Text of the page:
Russia accused of using cluster munitions on Syrian civilians

President Vladimir Putin is an ally of the Syrian government. Picture: AP

President Vladimir Putin is an ally of the Syrian government. Picture: AP

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Russia has been accused of using cluster munitions and unguided bombs on civilian areas in Syria in attacks that have killed hundreds of people in the past few months.

A report by Amnesty International said there has been a surge in reports of cluster munitions dropped in areas targeted by Russian forces since Moscow formally joined the conflict on 30 September.

Cluster munitions are by nature indiscriminate and often leave unexploded bomblets on the ground. These can maim and kill civilians long after the end of hostilities.

The report focuses on six attacks in Homs, Idlib and Aleppo provinces between September and November which it says killed at least 200 civilians.

It denounced Russia’s “shameful failure” to acknowledge civilian killings.

“Some Russian air strikes appear to have directly attacked civilians or civilian objects by striking residential areas with no evident 
military target and even medical facilities, resulting in deaths and injuries to 
civilians,” said Philip Luther, director of Amnesty’s Middle East and North Africa programme.

“Such attacks may amount to war crimes.”

The group said that on 29 November at least one suspected Russian warplane fired three missiles into a busy public market in Ariha, in Idlib province.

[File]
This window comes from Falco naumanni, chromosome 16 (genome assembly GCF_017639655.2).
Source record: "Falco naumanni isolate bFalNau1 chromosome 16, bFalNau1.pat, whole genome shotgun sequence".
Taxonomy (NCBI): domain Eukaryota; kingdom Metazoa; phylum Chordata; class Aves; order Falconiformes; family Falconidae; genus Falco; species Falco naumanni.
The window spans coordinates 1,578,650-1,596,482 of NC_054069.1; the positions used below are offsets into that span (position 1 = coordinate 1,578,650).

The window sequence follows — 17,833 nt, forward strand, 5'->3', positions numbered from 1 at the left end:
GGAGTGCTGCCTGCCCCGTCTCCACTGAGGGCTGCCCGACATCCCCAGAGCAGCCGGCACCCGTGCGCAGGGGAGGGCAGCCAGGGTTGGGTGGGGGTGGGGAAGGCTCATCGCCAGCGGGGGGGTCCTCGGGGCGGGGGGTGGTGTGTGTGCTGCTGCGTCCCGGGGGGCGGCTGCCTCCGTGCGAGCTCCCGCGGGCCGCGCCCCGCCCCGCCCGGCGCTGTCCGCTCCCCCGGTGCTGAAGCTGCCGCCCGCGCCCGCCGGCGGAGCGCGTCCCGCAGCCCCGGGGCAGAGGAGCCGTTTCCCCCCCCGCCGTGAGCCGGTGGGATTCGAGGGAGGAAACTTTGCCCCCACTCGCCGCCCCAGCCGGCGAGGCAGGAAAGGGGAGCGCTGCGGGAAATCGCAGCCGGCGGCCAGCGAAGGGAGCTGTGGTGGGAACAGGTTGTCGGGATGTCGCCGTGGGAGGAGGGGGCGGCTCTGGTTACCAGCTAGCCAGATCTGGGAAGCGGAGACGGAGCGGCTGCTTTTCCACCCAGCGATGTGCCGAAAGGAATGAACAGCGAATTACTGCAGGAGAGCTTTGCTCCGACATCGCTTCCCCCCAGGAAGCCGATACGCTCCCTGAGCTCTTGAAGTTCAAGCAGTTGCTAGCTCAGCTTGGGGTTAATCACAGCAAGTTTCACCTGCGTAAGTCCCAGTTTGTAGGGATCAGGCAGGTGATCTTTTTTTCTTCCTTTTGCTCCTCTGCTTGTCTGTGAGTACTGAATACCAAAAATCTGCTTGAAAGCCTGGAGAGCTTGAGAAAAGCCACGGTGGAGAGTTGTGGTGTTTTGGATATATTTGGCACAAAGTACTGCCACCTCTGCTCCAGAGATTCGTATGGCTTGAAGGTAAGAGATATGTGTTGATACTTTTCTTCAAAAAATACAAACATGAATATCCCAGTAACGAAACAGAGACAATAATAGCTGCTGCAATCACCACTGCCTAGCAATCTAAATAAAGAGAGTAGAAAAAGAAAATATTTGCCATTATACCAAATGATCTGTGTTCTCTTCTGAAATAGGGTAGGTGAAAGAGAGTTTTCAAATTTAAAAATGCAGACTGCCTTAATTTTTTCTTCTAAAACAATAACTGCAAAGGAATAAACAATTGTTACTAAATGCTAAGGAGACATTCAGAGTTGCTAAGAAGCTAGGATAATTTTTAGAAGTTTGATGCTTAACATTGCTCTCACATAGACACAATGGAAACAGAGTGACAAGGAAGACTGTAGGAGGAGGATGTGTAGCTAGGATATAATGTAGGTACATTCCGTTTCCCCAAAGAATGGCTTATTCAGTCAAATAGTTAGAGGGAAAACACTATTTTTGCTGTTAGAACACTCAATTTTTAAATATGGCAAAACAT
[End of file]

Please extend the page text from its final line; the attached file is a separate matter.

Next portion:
A local activist group said a total of 49 civilians were either killed or missing and feared dead. “It was a normal Sunday; there was nothing unusual. People were buying goods; children were eating,” the activist, Mohammed Qurabi al-Ghazal, told Amnesty.

“First there was a loud explosion – dirt flying in the air – followed immediately by shock. In just a few moments, people were screaming, the smell of burning was in the air and there was just chaos.”

He said the armed group Jaysh al-Fateh controlled the area, but did not have any presence inside Ariha itself.

“Some Russian air strikes appear to have directly attacked civilians or civilian objects by striking residential areas with no evident military target and even medical facilities, resulting in deaths and injuries to civilians,” Amnesty’s Mr Luther said.

“Such attacks may amount to war crimes,” he added.

The accusations follow a report by New York-based Human Rights Watch last week which said cluster munitions were used on at least 20 occasions since Syria and Russia began their joint offensive.

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